Nearly three-quarters of web delivered malware targets Android devices. That’s a troubling statistic, but even worse is that over the past few months, 99 out of every 100 mobile devices that are infected with malware are Androids. This suggests that Android users aren’t taking proper precautions despite there being more risks targeting them.
Before you abandon Android for the relative safe harbor of Apple’s products, consider this. Only about 1-percent of malware attacks have a specific target. Most devices become infected because they take unnecessary risks. Downloading content from untrusted sources and visiting untrusted websites are both common ways to encounter malware.
In fact, the most common piece of malware on Android devices comes from a legal app that can’t be found in the Google Play store. Instead, it must be downloaded from third-party app stores that don’t thoroughly check the legitimacy of their apps. If users stick to officially recognized apps and only download trusted items, they greatly reduce their risk of a malware infection, regardless of what device they use.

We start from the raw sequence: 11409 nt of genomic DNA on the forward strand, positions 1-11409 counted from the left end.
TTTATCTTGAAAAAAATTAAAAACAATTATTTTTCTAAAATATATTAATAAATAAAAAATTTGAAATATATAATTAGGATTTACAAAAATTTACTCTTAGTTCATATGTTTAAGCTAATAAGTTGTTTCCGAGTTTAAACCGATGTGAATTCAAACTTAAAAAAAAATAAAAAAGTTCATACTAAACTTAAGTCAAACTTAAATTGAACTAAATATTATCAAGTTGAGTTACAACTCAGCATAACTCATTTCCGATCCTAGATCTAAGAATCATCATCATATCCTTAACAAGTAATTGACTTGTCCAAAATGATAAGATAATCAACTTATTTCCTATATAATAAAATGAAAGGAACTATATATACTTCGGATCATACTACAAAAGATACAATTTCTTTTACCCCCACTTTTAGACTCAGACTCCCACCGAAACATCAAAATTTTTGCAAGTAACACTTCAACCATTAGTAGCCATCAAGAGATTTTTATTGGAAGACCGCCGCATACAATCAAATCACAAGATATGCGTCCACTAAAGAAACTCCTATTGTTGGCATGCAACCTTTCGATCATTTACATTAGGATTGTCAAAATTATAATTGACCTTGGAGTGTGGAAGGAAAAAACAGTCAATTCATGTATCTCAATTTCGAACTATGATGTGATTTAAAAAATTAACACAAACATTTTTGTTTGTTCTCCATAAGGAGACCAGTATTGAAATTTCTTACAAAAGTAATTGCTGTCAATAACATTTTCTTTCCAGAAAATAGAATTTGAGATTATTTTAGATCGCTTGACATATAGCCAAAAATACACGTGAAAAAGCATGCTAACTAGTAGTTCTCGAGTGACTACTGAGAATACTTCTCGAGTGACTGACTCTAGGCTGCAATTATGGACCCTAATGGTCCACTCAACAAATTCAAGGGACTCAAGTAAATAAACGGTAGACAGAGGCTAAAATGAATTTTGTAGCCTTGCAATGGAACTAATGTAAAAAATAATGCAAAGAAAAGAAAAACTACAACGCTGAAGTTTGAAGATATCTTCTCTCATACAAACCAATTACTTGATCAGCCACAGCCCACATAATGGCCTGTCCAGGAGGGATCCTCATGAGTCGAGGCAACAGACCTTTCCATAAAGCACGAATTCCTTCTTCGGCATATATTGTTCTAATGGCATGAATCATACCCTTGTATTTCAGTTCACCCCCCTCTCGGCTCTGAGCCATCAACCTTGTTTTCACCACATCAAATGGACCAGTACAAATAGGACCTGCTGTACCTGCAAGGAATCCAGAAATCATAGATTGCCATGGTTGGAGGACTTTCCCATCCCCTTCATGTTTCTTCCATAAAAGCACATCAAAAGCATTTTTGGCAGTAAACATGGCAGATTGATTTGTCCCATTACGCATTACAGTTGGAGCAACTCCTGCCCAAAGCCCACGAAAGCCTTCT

The open source nature of Android may have a large affect on the activity of Android users. Whereas Apple users seem to only download official apps, Android users are more likely to download from unofficial sources because there are more developers making innovative products for Android.
The way to keeping your smartphone free of malware is the same way you keep your computer clean. Put security tools in place and use safe surfing techniques. Stay off untrustworthy sites and only download from official sources.